Algebraic Reconstruction Technique (ART) is a widelyused iterative method for solving sparse systems of linear equations. This method (originally due to Kaczmarz) is inherently sequential according to its mathematical definition since, at each step, the current iterate is projected toward one of the hyperplanes defined by the equations. The main advantages of ART are its robustness, its cyclic convergence on inconsistent systems, and its relatively good initial convergence. ART is widely used as an iterative solution to the problem of image reconstruction from projections in computerized tomography (CT), where its implementation with a small relaxation parameter produces excellent results. It is shown that for this particular problem, ART can be implemented in parallel on a linear processor array. pffiffiffi Reconstructing an image of n pixels from Q(n) equations can be done on a linear array of p Oð nÞ processors with optimal efficiency (linear speedup) and O(n/p) memory for each processor. The parallel technique can be applied to various geometric models of image reconstruction, as well as to 3D reconstruction with spherically symmetric volume elements, using a 2D rectangular meshconnected array of processors.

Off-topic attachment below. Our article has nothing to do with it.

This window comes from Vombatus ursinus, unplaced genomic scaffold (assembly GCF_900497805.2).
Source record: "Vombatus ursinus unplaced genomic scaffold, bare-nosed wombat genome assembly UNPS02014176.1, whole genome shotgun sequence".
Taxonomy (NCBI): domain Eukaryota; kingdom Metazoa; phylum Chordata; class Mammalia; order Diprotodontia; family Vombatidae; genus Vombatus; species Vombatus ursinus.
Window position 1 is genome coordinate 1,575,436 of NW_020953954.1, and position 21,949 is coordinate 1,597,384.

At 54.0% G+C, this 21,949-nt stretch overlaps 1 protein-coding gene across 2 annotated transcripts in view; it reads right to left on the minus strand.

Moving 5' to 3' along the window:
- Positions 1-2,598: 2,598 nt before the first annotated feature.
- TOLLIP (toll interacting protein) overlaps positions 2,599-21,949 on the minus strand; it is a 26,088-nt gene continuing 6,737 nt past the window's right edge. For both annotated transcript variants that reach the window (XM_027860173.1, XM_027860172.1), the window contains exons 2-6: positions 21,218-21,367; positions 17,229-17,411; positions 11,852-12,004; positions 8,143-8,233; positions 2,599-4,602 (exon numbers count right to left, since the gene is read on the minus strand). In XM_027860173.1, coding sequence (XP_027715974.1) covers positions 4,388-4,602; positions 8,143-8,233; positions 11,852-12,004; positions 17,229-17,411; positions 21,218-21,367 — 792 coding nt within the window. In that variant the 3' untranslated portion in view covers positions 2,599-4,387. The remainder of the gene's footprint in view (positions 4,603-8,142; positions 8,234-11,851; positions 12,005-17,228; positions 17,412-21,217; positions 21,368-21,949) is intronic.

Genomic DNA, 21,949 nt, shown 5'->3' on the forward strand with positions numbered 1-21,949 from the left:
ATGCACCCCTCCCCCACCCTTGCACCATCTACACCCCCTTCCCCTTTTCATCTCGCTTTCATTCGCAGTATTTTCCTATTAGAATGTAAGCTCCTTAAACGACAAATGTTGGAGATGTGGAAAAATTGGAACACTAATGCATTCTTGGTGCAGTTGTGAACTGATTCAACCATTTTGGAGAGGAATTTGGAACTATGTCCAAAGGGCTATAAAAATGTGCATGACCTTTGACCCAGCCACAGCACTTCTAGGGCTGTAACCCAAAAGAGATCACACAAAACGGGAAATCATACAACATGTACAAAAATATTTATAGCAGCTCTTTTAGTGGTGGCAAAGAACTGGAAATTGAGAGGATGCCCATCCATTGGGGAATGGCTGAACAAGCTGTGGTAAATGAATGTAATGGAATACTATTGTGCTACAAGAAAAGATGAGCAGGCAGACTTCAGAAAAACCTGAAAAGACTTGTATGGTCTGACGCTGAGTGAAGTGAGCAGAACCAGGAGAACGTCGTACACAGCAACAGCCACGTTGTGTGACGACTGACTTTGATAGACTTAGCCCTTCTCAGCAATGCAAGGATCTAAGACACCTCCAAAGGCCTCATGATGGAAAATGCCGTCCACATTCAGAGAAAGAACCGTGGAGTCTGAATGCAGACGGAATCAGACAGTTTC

Review of Parallel Computing Techniques for Computed Tomography Abstract Image Reconstruction
"... After we briefly review representative analytic and iterative reconstruction algorithms for Xray computed tomography (CT), we address the need for faster reconstruction by parallel computing techniques. For a decent, a conebeam reconstruction usually takes hours on a regular PC, since most of algo ..."
Abstract
 Add to MetaCart